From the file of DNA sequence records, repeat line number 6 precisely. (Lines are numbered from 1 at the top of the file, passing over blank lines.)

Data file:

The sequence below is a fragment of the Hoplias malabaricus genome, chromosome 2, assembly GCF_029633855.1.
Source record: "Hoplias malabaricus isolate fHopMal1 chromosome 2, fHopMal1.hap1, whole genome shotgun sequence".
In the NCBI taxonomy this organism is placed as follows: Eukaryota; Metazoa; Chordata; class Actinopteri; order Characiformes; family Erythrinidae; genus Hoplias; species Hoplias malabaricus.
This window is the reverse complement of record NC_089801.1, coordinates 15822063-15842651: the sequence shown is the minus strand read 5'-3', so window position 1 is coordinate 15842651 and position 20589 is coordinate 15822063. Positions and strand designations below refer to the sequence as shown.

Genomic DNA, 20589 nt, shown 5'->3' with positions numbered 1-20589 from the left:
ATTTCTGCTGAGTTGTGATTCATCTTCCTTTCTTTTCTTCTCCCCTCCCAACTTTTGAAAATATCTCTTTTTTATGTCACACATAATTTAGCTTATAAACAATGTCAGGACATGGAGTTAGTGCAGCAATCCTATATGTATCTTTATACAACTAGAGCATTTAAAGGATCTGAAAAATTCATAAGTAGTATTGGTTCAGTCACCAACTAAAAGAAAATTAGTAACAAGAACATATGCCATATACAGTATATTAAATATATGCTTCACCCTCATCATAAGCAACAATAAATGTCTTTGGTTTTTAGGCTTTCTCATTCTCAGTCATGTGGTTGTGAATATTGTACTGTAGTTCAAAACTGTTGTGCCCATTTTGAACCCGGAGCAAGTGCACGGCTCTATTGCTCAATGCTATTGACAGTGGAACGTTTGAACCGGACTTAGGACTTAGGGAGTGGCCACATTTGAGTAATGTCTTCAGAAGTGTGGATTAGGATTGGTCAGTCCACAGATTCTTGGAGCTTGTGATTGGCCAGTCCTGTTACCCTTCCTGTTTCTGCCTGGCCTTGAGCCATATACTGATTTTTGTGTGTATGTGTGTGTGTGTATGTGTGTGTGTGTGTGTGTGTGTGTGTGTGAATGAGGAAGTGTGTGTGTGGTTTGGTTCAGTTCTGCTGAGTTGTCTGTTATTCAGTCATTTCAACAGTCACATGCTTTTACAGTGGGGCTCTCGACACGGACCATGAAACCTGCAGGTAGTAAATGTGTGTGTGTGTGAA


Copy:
ATTTCTGCTGAGTTGTGATTCATCTTCCTTTCTTTTCTTCTCCCCTCCCAACTTTTGAAAATATCTCTTTTTTATGTCACACATAATTTAGCTTATAAACAATGTCAGGACATGGAGTTAGTGCAGCAATCCTATATGTATCTTTATACAACTAGAGCATTTAAAGGATCTGAAAAATTCATAAGTAGTATTGGTTCAGTCACCAACTAAAAGAAAATTAGTAACAAGAACATATGCCATATACAGTATATTAAATATATGCTTCACCCTCATCATAAGCAACAATAAATGTCTTTGGTTTTTAGGCTTTCTCATTCTCAGTCATGTGGTTGTGAATATTGTACTGTAGTTCAAAACTGTTGTGCCCATTTTGAACCCGGAGCAAGTGCACGGCTCTATTGCTCAATGCTATTGACAGTGGAACGTTTGAACCGGACTTAGGACTTAGGGAGTGGCCACATTTGAGTAATGTCTTCAGAAGTGTGGATTAGGATTGGTCAGTCCACAGATTCTTGGAGCTTGTGATTGGCCAGTCCTGTTACCCTTCCTGTTTCTGCCTGGCCTTGAGCCATATACTGATTTTTGTGTGTATGTGTGTGTGTGTATGTGTGTGTGTGTGTGTGTGTGTGTGTGTGAATGAGGAAGTGTGTGTGTGGTTTGGTTCAGTTCTGCTGAGTTGTCTGTTATTCAGTCATTTCAACAGTCACATGCTTTTACAGTGGGGCTCTCGACACGGACCATGAAACCTGCAGGTAGTAAATGTGTGTGTGTGTGAA